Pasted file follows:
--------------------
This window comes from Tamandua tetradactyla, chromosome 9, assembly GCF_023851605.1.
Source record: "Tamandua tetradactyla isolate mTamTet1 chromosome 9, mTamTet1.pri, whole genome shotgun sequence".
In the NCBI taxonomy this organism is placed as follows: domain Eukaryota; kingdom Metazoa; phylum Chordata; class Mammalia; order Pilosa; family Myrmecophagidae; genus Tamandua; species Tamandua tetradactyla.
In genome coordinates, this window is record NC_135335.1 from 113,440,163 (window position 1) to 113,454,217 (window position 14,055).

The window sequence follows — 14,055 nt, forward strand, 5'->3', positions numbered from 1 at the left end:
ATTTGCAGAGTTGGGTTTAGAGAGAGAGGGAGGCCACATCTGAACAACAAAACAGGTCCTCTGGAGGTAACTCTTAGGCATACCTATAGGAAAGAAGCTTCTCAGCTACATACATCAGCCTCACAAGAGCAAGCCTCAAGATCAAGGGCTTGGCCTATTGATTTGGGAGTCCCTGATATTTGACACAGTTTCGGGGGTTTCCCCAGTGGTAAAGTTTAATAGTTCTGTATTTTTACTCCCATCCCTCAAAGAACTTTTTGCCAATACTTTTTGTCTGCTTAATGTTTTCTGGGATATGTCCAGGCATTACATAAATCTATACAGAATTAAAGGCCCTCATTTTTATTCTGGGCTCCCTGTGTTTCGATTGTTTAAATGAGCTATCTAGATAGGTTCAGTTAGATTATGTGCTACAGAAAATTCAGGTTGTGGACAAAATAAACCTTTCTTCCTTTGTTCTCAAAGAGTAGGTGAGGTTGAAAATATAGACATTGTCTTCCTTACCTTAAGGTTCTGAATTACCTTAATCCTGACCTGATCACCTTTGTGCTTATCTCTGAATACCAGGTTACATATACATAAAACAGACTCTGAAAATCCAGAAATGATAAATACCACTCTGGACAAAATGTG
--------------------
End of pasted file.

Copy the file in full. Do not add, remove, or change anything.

This window comes from Tamandua tetradactyla, chromosome 9, assembly GCF_023851605.1.
Source record: "Tamandua tetradactyla isolate mTamTet1 chromosome 9, mTamTet1.pri, whole genome shotgun sequence".
In the NCBI taxonomy this organism is placed as follows: domain Eukaryota; kingdom Metazoa; phylum Chordata; class Mammalia; order Pilosa; family Myrmecophagidae; genus Tamandua; species Tamandua tetradactyla.
In genome coordinates, this window is record NC_135335.1 from 113,440,163 (window position 1) to 113,454,217 (window position 14,055).

The window sequence follows — 14,055 nt, forward strand, 5'->3', positions numbered from 1 at the left end:
ATTTGCAGAGTTGGGTTTAGAGAGAGAGGGAGGCCACATCTGAACAACAAAACAGGTCCTCTGGAGGTAACTCTTAGGCATACCTATAGGAAAGAAGCTTCTCAGCTACATACATCAGCCTCACAAGAGCAAGCCTCAAGATCAAGGGCTTGGCCTATTGATTTGGGAGTCCCTGATATTTGACACAGTTTCGGGGGTTTCCCCAGTGGTAAAGTTTAATAGTTCTGTATTTTTACTCCCATCCCTCAAAGAACTTTTTGCCAATACTTTTTGTCTGCTTAATGTTTTCTGGGATATGTCCAGGCATTACATAAATCTATACAGAATTAAAGGCCCTCATTTTTATTCTGGGCTCCCTGTGTTTCGATTGTTTAAATGAGCTATCTAGATAGGTTCAGTTAGATTATGTGCTACAGAAAATTCAGGTTGTGGACAAAATAAACCTTTCTTCCTTTGTTCTCAAAGAGTAGGTGAGGTTGAAAATATAGACATTGTCTTCCTTACCTTAAGGTTCTGAATTACCTTAATCCTGACCTGATCACCTTTGTGCTTATCTCTGAATACCAGGTTACATATACATAAAACAGACTCTGAAAATCCAGAAATGATAAATACCACTCTGGACAAAATGTG